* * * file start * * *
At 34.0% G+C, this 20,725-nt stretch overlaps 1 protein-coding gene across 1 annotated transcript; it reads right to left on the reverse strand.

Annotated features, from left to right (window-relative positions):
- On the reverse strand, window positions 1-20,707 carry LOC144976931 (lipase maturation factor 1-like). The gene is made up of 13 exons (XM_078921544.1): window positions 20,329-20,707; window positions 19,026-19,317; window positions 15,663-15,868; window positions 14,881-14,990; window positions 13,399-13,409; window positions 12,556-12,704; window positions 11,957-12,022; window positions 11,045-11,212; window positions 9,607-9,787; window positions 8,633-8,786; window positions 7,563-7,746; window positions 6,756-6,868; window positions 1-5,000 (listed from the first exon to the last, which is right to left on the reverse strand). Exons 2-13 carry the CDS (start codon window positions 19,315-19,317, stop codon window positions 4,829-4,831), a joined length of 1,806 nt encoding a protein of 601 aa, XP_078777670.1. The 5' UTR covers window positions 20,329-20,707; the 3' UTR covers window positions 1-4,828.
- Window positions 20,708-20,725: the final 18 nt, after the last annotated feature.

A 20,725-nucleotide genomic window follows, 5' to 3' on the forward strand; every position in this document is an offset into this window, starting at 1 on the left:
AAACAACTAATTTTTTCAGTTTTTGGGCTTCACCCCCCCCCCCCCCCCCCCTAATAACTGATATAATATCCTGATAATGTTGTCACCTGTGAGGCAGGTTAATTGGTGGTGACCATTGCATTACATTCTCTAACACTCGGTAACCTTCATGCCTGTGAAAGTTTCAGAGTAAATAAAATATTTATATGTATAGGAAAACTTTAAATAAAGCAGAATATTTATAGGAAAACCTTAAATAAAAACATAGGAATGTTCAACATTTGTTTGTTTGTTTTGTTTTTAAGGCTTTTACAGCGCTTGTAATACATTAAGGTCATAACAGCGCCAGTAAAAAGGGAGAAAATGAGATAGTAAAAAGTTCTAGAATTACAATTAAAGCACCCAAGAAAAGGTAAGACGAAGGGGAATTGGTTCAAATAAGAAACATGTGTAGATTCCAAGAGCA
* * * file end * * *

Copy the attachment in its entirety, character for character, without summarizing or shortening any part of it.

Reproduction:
At 34.0% G+C, this 20,725-nt stretch overlaps 1 protein-coding gene across 1 annotated transcript; it reads right to left on the reverse strand.

Annotated features, from left to right (window-relative positions):
- On the reverse strand, window positions 1-20,707 carry LOC144976931 (lipase maturation factor 1-like). The gene is made up of 13 exons (XM_078921544.1): window positions 20,329-20,707; window positions 19,026-19,317; window positions 15,663-15,868; window positions 14,881-14,990; window positions 13,399-13,409; window positions 12,556-12,704; window positions 11,957-12,022; window positions 11,045-11,212; window positions 9,607-9,787; window positions 8,633-8,786; window positions 7,563-7,746; window positions 6,756-6,868; window positions 1-5,000 (listed from the first exon to the last, which is right to left on the reverse strand). Exons 2-13 carry the CDS (start codon window positions 19,315-19,317, stop codon window positions 4,829-4,831), a joined length of 1,806 nt encoding a protein of 601 aa, XP_078777670.1. The 5' UTR covers window positions 20,329-20,707; the 3' UTR covers window positions 1-4,828.
- Window positions 20,708-20,725: the final 18 nt, after the last annotated feature.

A 20,725-nucleotide genomic window follows, 5' to 3' on the forward strand; every position in this document is an offset into this window, starting at 1 on the left:
AAACAACTAATTTTTTCAGTTTTTGGGCTTCACCCCCCCCCCCCCCCCCCCTAATAACTGATATAATATCCTGATAATGTTGTCACCTGTGAGGCAGGTTAATTGGTGGTGACCATTGCATTACATTCTCTAACACTCGGTAACCTTCATGCCTGTGAAAGTTTCAGAGTAAATAAAATATTTATATGTATAGGAAAACTTTAAATAAAGCAGAATATTTATAGGAAAACCTTAAATAAAAACATAGGAATGTTCAACATTTGTTTGTTTGTTTTGTTTTTAAGGCTTTTACAGCGCTTGTAATACATTAAGGTCATAACAGCGCCAGTAAAAAGGGAGAAAATGAGATAGTAAAAAGTTCTAGAATTACAATTAAAGCACCCAAGAAAAGGTAAGACGAAGGGGAATTGGTTCAAATAAGAAACATGTGTAGATTCCAAGAGCA